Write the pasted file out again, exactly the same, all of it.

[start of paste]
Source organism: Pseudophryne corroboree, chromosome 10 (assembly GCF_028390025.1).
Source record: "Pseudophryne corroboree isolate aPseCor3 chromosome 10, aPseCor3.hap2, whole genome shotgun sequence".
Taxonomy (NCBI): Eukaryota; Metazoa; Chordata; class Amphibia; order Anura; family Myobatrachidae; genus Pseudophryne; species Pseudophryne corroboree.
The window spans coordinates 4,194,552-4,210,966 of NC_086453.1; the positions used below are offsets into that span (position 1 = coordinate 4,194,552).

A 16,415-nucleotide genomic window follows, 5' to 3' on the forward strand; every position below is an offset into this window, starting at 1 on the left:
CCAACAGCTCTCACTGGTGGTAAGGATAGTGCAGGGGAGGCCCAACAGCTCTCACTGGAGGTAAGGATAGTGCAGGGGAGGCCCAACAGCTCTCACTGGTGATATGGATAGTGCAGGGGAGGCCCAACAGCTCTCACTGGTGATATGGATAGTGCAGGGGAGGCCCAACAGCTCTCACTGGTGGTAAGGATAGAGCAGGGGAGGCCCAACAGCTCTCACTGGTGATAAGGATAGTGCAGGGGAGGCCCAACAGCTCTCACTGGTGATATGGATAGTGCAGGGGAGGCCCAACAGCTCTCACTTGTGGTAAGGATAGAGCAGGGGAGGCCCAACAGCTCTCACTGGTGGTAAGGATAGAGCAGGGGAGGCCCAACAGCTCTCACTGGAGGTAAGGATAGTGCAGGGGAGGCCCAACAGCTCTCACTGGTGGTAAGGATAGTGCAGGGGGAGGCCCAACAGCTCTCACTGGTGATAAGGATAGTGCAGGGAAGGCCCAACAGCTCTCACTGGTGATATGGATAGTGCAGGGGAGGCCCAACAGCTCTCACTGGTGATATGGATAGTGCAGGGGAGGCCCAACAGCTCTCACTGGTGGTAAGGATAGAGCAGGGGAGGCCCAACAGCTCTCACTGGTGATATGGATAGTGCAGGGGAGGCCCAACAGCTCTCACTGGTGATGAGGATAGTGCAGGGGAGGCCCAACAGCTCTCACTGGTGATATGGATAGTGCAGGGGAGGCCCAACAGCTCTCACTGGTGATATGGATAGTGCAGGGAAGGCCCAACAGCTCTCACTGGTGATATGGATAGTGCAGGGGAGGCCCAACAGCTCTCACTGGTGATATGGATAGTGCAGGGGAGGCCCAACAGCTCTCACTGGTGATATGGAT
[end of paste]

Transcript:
Source organism: Pseudophryne corroboree, chromosome 10 (assembly GCF_028390025.1).
Source record: "Pseudophryne corroboree isolate aPseCor3 chromosome 10, aPseCor3.hap2, whole genome shotgun sequence".
Taxonomy (NCBI): Eukaryota; Metazoa; Chordata; class Amphibia; order Anura; family Myobatrachidae; genus Pseudophryne; species Pseudophryne corroboree.
The window spans coordinates 4,194,552-4,210,966 of NC_086453.1; the positions used below are offsets into that span (position 1 = coordinate 4,194,552).

A 16,415-nucleotide genomic window follows, 5' to 3' on the forward strand; every position below is an offset into this window, starting at 1 on the left:
CCAACAGCTCTCACTGGTGGTAAGGATAGTGCAGGGGAGGCCCAACAGCTCTCACTGGAGGTAAGGATAGTGCAGGGGAGGCCCAACAGCTCTCACTGGTGATATGGATAGTGCAGGGGAGGCCCAACAGCTCTCACTGGTGATATGGATAGTGCAGGGGAGGCCCAACAGCTCTCACTGGTGGTAAGGATAGAGCAGGGGAGGCCCAACAGCTCTCACTGGTGATAAGGATAGTGCAGGGGAGGCCCAACAGCTCTCACTGGTGATATGGATAGTGCAGGGGAGGCCCAACAGCTCTCACTTGTGGTAAGGATAGAGCAGGGGAGGCCCAACAGCTCTCACTGGTGGTAAGGATAGAGCAGGGGAGGCCCAACAGCTCTCACTGGAGGTAAGGATAGTGCAGGGGAGGCCCAACAGCTCTCACTGGTGGTAAGGATAGTGCAGGGGGAGGCCCAACAGCTCTCACTGGTGATAAGGATAGTGCAGGGAAGGCCCAACAGCTCTCACTGGTGATATGGATAGTGCAGGGGAGGCCCAACAGCTCTCACTGGTGATATGGATAGTGCAGGGGAGGCCCAACAGCTCTCACTGGTGGTAAGGATAGAGCAGGGGAGGCCCAACAGCTCTCACTGGTGATATGGATAGTGCAGGGGAGGCCCAACAGCTCTCACTGGTGATGAGGATAGTGCAGGGGAGGCCCAACAGCTCTCACTGGTGATATGGATAGTGCAGGGGAGGCCCAACAGCTCTCACTGGTGATATGGATAGTGCAGGGAAGGCCCAACAGCTCTCACTGGTGATATGGATAGTGCAGGGGAGGCCCAACAGCTCTCACTGGTGATATGGATAGTGCAGGGGAGGCCCAACAGCTCTCACTGGTGATATGGAT